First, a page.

Improving Children's Menus in Community Restaurants: Best Food for Families, Infants, and Toddlers (Best Food FITS) Intervention, South Central Texas, 2010-2014
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Background: Approximately 32% of US children are overweight or obese. Restaurant and fast food meals contribute 18% of daily calories for children and adolescents aged 2 to 18 years. Changing children's menus may improve their diets. This case study describes Best Food for Families, Infants, and Toddlers (Best Food FITS), a community-based intervention designed to address childhood obesity. The objective of this study was to improve San Marcos children's access to healthy diets through partnerships with local restaurants, removing sugar-sweetened beverages, decreasing the number of energy-dense entrées, and increasing fruit and vegetable offerings on restaurant menus.
Community Context: San Marcos, Texas, the fastest growing US city, has more restaurants and fewer grocery stores than other Texas cities. San Marcos's population is diverse; 37.8% of residents and 70.3% of children are Hispanic. Overweight and obesity rates among school children exceed 50%; 40.3% of children live below the poverty level.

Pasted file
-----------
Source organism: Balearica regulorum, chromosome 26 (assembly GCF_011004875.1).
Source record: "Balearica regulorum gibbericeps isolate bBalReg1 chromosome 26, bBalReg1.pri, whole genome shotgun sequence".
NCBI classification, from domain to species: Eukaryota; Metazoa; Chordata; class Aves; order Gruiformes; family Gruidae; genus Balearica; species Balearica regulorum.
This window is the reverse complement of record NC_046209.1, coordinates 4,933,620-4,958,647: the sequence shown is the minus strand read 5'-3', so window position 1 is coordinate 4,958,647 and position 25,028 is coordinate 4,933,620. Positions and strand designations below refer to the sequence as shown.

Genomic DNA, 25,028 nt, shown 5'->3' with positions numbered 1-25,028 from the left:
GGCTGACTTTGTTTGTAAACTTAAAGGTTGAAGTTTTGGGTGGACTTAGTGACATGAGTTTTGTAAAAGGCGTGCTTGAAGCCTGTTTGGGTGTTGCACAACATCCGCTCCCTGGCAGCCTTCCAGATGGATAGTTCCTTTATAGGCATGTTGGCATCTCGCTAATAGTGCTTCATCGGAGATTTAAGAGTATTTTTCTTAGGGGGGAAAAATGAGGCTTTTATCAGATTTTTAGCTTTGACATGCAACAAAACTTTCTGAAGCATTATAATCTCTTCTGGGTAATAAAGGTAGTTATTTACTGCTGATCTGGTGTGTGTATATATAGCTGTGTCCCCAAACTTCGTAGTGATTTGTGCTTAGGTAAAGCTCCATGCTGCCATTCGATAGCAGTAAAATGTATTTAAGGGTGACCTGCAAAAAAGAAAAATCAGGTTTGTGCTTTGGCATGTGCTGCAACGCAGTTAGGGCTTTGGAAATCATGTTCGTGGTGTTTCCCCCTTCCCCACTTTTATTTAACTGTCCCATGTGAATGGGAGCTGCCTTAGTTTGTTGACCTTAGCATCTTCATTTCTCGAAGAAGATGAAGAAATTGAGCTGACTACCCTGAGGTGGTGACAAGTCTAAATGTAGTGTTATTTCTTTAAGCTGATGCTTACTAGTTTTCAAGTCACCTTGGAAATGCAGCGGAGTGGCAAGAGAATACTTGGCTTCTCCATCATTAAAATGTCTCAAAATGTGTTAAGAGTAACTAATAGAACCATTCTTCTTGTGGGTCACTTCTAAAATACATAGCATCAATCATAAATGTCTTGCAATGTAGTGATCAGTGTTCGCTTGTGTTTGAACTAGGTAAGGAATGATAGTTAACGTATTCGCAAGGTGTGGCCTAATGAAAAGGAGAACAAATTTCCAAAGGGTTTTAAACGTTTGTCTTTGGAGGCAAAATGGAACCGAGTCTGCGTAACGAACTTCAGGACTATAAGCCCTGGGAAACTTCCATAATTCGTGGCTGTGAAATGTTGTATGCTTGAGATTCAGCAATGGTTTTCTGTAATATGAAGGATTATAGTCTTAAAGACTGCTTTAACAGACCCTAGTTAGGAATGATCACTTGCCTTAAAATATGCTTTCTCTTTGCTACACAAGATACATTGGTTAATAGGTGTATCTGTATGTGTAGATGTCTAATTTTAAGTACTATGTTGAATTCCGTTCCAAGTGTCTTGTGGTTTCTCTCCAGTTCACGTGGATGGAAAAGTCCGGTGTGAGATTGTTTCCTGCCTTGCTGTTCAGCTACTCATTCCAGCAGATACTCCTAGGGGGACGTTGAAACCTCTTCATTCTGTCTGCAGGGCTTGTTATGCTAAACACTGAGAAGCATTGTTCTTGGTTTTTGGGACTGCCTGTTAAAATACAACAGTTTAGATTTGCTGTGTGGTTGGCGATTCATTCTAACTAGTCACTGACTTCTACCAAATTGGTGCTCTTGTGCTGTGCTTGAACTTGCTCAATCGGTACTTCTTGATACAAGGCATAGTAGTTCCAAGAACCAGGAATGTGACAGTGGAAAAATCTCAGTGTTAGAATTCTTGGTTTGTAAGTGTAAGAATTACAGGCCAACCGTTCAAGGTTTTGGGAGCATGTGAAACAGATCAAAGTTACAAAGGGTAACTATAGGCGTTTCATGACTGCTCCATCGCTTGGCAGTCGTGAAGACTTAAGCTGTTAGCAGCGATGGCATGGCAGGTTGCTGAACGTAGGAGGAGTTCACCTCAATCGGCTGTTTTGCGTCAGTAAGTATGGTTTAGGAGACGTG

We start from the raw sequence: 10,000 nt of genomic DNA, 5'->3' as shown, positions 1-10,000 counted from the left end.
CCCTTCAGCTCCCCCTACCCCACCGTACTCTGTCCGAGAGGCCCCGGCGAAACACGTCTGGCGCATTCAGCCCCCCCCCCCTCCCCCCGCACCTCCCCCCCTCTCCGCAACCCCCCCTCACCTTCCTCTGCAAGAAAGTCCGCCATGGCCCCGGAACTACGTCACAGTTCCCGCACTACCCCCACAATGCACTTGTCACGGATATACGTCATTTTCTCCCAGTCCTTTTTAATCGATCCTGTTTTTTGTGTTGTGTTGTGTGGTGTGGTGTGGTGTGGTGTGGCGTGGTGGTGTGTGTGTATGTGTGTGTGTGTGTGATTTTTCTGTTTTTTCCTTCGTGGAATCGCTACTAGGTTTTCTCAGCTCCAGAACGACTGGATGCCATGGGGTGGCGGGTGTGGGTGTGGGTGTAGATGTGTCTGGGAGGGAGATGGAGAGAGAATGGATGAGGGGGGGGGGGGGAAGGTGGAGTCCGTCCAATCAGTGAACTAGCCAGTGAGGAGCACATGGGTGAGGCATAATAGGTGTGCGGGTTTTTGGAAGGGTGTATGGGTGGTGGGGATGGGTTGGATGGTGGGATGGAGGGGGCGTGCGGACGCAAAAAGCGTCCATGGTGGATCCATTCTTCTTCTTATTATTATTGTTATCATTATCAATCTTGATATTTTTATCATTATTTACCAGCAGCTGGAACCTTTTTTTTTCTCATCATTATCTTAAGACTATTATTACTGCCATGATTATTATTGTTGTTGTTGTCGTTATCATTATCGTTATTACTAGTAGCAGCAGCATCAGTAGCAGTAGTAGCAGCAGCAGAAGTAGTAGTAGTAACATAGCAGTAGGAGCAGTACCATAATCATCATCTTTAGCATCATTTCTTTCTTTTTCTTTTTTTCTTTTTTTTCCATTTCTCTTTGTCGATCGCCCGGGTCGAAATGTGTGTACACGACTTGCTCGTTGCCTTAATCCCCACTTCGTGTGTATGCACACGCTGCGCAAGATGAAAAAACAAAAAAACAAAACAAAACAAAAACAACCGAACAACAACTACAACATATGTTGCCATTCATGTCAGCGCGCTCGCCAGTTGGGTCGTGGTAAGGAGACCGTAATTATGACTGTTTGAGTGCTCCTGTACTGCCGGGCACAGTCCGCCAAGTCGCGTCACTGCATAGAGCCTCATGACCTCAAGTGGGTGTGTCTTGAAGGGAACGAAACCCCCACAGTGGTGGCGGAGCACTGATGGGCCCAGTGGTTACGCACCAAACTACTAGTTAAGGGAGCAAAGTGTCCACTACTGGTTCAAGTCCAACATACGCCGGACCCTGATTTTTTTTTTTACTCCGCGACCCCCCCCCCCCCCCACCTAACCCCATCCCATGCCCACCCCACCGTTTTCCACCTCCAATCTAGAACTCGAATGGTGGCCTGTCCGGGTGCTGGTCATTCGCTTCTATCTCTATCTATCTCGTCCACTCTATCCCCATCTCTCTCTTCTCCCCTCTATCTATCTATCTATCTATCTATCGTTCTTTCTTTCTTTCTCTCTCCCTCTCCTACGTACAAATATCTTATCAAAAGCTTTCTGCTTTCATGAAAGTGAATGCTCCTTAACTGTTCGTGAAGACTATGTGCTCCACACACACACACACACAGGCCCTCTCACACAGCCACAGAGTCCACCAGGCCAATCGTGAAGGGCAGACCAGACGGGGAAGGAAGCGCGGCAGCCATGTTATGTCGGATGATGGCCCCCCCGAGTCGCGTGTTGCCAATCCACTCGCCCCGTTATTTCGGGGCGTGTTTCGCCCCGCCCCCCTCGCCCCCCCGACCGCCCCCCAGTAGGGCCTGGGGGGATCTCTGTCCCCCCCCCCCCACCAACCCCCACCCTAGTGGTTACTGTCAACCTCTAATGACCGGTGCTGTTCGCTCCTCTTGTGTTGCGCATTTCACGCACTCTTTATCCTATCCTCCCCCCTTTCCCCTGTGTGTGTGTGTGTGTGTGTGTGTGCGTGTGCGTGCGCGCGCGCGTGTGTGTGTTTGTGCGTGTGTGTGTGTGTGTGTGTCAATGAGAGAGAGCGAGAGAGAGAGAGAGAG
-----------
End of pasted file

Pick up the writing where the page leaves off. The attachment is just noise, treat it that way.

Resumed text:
Methods: This project received funding from the Texas Department of State Health Services Nutrition, Physical Activity, and Obesity Prevention Program to develop Best Food FITS. The case study consisted of developing a brand, engaging community stakeholders, reviewing existing children's menus in local restaurants, administering owner-manager surveys, collaborating with restaurants to improve menus, and assessing the process and outcomes of the intervention.
Outcome: Best Food FITS regularly participated in citywide health events and funded the construction of a teaching kitchen in a new community building where regular nutrition classes are held. Sixteen independent restaurants and 1 chain restaurant implemented new menus.
Interpretation: Improving menus in restaurants can be a simple step toward changing children's food habits. The approach taken in this case study can be adapted to other communities. Minimal funding would be needed to facilitate development of promotional items to support brand recognition.